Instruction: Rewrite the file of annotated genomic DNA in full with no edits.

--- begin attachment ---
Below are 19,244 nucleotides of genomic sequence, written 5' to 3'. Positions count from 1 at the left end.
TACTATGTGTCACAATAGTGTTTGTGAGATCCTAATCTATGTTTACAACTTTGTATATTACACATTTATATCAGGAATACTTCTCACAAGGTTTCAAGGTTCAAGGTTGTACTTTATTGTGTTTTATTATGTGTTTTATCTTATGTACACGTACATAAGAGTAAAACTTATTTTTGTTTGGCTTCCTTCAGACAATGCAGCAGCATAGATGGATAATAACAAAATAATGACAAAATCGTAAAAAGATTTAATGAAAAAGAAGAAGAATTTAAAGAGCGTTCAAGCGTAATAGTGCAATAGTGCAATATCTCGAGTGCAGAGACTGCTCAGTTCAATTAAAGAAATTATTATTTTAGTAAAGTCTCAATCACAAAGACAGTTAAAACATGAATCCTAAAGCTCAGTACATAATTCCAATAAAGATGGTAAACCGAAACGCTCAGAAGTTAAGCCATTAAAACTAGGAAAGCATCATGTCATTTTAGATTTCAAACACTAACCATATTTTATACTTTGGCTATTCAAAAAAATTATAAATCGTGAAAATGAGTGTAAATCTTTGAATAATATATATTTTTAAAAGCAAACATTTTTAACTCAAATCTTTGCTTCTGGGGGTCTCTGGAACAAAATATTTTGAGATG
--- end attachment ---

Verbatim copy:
Below are 19,244 nucleotides of genomic sequence, written 5' to 3'. Positions count from 1 at the left end.
TACTATGTGTCACAATAGTGTTTGTGAGATCCTAATCTATGTTTACAACTTTGTATATTACACATTTATATCAGGAATACTTCTCACAAGGTTTCAAGGTTCAAGGTTGTACTTTATTGTGTTTTATTATGTGTTTTATCTTATGTACACGTACATAAGAGTAAAACTTATTTTTGTTTGGCTTCCTTCAGACAATGCAGCAGCATAGATGGATAATAACAAAATAATGACAAAATCGTAAAAAGATTTAATGAAAAAGAAGAAGAATTTAAAGAGCGTTCAAGCGTAATAGTGCAATAGTGCAATATCTCGAGTGCAGAGACTGCTCAGTTCAATTAAAGAAATTATTATTTTAGTAAAGTCTCAATCACAAAGACAGTTAAAACATGAATCCTAAAGCTCAGTACATAATTCCAATAAAGATGGTAAACCGAAACGCTCAGAAGTTAAGCCATTAAAACTAGGAAAGCATCATGTCATTTTAGATTTCAAACACTAACCATATTTTATACTTTGGCTATTCAAAAAAATTATAAATCGTGAAAATGAGTGTAAATCTTTGAATAATATATATTTTTAAAAGCAAACATTTTTAACTCAAATCTTTGCTTCTGGGGGTCTCTGGAACAAAATATTTTGAGATG